The University of Southampton
University of Southampton Institutional Repository

Relationship between changes in bone mineral density and fracture risk reduction with antiresorptive drugs: some issues with meta-analyses

Relationship between changes in bone mineral density and fracture risk reduction with antiresorptive drugs: some issues with meta-analyses
Relationship between changes in bone mineral density and fracture risk reduction with antiresorptive drugs: some issues with meta-analyses
Introduction: the role of the increase in bone mineral density (BMD) in fracture risk reduction observed in osteoporotic patients treated with antiresorptive drugs is unclear. We examined the effects of study selection, the use of summary statistics or individual patient data (IPD) as the basis for the analyses, and the choice of BMD values used on the outcome of meta-analyses.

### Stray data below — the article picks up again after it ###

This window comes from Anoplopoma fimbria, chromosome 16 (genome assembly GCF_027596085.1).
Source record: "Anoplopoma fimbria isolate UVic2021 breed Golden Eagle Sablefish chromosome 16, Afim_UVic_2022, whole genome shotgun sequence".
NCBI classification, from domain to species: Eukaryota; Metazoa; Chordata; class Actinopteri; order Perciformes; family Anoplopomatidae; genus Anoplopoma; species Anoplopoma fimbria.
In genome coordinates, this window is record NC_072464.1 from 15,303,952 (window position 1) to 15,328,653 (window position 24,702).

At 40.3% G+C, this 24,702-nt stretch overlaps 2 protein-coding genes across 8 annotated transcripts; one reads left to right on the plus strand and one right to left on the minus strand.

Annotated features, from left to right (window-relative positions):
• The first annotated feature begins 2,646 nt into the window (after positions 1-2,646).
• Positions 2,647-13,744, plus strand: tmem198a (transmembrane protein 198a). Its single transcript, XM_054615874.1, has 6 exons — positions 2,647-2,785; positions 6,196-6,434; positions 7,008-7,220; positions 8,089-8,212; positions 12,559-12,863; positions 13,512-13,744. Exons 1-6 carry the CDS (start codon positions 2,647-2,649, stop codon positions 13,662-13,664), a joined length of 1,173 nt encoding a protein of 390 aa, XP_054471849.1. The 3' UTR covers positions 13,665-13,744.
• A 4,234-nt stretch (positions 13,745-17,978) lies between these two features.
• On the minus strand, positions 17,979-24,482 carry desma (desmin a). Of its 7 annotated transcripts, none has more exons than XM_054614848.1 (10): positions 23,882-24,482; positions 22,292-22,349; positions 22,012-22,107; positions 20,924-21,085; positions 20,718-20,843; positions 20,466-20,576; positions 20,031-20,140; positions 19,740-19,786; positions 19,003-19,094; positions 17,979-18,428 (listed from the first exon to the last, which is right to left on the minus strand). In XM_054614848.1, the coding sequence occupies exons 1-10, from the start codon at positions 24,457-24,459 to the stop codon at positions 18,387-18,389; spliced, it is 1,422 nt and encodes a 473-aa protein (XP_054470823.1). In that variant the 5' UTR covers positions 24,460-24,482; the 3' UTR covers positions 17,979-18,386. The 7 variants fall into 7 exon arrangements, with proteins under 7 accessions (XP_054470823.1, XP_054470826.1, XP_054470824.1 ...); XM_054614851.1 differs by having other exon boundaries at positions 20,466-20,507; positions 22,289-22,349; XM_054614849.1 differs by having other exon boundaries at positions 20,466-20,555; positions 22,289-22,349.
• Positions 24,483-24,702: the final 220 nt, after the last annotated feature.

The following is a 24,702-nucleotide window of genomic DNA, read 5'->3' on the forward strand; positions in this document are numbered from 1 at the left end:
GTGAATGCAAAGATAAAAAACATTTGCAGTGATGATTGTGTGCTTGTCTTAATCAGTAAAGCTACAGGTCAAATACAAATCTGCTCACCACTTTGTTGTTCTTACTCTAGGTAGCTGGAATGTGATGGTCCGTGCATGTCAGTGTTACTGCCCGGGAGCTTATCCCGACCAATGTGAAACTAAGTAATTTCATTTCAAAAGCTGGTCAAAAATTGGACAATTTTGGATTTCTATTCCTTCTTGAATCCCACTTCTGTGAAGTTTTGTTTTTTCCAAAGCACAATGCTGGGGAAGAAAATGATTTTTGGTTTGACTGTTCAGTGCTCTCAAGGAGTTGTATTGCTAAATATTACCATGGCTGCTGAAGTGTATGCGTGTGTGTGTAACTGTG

Materials and Methods: to evaluate the effects of study selection, we performed Poisson regression analyses using the results from a number of published studies. To evaluate the effects of using individual patient data instead of summary statistics, we simulated the IPD for vertebral fracture to match the summary statistics for published trials and compared these results with those based on meta-regression using summary statistics. We also evaluated the effect of varying the BMD increase with treatment (3-8%) used in predicting the fracture risk reductions in these simulations.